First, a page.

Seth Moulton says Trump is ‘doubling down’ on Obama’s foreign policy mistakes

Congressman Seth Moulton speaks during an interview at the Boston Globe Happy Hour in March
Rep. Seth Moulton speaks during an interview Thursday in Boston. –Keith Bedford/The Boston Globe

Rep. Seth Moulton wasn’t afraid to criticize the previous president and certainly hasn’t hesitated to criticize the current one. But rarely has it been for the same actions.

In a live-streamed interview Thursday evening with The Boston Globe, Moulton said that President Donald Trump was “doubling down” on foreign policy actions for which he criticized President Barack Obama.

“It’s not enough just to have a plan to win the war; you have to have a strategy to win the peace — and we have to put the resources behind that strategy,” said the Salem Democrat, when asked about reports of the United States’ deepening military involvement across the Middle East.

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During his first term in Congress, Moulton repeatedly criticized the Obama administration for lacking a long-term strategy against ISIS in Iraq. The now-second-term congressman credited the Obama administration Thursday for its territorial gains against ISIS, but said the United States still lacks a clear end game.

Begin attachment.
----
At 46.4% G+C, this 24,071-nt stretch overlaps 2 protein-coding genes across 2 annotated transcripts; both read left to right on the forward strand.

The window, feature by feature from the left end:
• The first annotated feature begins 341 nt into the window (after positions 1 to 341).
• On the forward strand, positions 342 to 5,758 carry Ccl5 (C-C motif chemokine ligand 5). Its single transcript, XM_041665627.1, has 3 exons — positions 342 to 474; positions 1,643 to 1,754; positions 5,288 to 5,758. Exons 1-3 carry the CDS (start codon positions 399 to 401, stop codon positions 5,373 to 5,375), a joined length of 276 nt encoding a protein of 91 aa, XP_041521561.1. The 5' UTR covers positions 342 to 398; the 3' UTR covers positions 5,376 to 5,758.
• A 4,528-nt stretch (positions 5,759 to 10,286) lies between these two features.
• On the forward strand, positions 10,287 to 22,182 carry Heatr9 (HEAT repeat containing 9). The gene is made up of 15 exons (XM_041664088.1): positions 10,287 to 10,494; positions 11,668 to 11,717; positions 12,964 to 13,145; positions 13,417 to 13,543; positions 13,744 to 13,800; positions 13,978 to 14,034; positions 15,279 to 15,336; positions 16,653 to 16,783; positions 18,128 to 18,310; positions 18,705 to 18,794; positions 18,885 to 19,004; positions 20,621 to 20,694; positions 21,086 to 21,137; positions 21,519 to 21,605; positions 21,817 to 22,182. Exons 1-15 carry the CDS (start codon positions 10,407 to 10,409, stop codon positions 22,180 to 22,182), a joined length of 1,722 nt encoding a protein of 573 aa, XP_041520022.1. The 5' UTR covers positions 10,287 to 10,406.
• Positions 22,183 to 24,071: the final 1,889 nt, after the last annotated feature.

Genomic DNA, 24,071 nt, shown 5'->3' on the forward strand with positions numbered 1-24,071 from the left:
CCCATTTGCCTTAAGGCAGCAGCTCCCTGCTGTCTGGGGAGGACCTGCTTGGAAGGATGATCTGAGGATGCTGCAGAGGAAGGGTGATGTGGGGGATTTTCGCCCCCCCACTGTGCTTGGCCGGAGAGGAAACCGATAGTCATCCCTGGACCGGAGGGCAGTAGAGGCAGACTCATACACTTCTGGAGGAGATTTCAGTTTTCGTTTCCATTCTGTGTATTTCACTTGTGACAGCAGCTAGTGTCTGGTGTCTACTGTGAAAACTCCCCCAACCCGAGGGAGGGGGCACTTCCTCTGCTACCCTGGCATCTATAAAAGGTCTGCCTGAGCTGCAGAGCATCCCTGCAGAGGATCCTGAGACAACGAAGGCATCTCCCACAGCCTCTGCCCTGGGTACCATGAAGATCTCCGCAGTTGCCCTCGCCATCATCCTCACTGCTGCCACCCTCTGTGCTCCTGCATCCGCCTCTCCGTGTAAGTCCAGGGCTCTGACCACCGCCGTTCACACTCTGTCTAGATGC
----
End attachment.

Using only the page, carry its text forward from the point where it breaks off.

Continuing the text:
“I don’t think the Obama administration did enough to ensure a long-term political solution, so that once the fighting was done, once Mosul was taken over, we have a plan for the day after,” he said.

According to Moulton, Trump’s proposed 28 percent budget cuts to the State Department would makes those missteps worse.

“Trump is now doubling down on that mistake by increasing the military presence in the Middle East and actually decreasing the diplomatic presence,” he said, adding that the “strongest voices against those cuts are military voices — on both sides of the aisle.”

Moulton went on to liken the United States’ current foreign policy to a game of whack-a-mole and ISIS to Al-Qaeda-in-Iraq 2.0.

“I don’t want to see Al-Qaeda-in-Iraq 3.0 five years down the road,” he said. “And so after the military has done its job — which they’re doing very well — we’ve got to have the political work to make sure that Iraq can take care of its own national security, can protect its own borders, and our troops can finally come home for good.”

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Moulton said that strategy would consist of increased “political mentorship” and diplomatic advisors from the United States working with the Iraqi government, which he said the country was asking for. Prime Minister Haider al-Abadi met Trump at the White House and said he was assured of increased U.S. support, despite the proposed diplomatic budget cuts.

“Some people say, ‘Ah, this sounds like meddling in Iraqi politics. The U.S. has a sorted history of getting involved in the affairs of other governments,'” Moulton noted, conceding a criticism of his preferred approach. But he challenged skeptics to come up with something better.

“Tell me a better alternative,” he said. “And tell me not to do something that the Iraqis are actually asking for.”

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